African Art

Mask Representing a Chimpanzee (Kaogle)

late 19th–early 20th century

Wood and encrustation

8 7/8 x 3 15/16 x 6 1/8 in. (22.5 x 10 x 15.5 cm)
Gift of Mr. and Mrs. James M. Osborn for the Linton Collection of African Art
1959.72.7
Kaogle masks, with their exaggerated cubistic features, are used to provide rowdy entertainment and to incite the young men of the village to work out their aggression in dance. The free-for-all is accompanied by palm-wine drinking, a slit-gong orchestra, and singers. The animalistic movements of the masked dancers parallel the unpredictable actions of the ape, teaching good behavior by acting out its inverse. Adorned with a cotton wig, bunches of leaves, or short feathers, the mask is worn with a floor-length gown of raffia and a mantle of cotton cloth.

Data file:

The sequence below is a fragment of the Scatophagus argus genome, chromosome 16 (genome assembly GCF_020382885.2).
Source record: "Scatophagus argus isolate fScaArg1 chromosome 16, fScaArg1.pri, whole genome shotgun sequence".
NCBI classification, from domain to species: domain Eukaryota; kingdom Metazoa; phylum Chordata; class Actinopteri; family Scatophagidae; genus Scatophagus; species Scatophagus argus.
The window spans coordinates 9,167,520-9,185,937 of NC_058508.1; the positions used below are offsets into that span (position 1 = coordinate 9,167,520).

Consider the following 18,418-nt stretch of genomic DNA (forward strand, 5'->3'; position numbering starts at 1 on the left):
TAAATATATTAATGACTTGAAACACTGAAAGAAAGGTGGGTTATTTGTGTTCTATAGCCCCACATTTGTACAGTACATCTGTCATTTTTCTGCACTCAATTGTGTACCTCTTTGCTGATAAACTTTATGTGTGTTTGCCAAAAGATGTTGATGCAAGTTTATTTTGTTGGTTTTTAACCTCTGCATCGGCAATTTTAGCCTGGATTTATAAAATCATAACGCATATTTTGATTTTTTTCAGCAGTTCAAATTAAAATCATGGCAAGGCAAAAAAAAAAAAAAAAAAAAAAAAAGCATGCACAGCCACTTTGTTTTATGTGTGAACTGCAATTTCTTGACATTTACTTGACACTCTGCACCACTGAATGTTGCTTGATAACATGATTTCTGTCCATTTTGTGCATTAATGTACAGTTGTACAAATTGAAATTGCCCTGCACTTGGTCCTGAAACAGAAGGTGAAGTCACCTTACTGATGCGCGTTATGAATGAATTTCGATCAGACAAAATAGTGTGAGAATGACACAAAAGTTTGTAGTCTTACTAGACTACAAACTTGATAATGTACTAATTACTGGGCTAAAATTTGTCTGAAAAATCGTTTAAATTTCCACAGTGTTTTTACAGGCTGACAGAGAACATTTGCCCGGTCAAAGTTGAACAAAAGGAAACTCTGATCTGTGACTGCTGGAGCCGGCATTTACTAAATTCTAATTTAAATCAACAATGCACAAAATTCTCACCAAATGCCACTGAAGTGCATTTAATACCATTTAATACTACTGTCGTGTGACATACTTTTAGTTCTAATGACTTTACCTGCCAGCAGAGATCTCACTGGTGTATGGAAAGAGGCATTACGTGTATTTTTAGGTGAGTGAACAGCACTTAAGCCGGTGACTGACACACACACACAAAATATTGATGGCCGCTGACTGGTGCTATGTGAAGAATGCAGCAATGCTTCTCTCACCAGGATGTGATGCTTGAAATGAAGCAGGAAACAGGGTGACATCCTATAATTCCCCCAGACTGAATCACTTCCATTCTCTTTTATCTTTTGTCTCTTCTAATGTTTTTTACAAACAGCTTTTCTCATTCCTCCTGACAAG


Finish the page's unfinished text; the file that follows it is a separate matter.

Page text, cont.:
Culture: 
Dan
Period: 
19th–20th century
Classification: 
Masks
Geography: 
Made in Guinea Coast, Liberia
Made in Guinea Coast, Ivory Coast
Status: 
On view
Provenance: 

Dr. Ralph Linton, Sterling Professor of Anthropology at Yale, unknown date–1953
Mr. and Mrs. James M. Osborn donated to Yale University Art Gallery for the Linton Collection of African Art in 1959

Bibliography: 

Jessica Feinstein, “Art, Out of Africa,” Yale Daily News (January 30, 2004), B1, ill.

Note: This electronic record was created from historic documentation that does not necessarily reflect the Yale University Art Gallery’s complete or current knowledge about the object. Review and updating of such records is ongoing.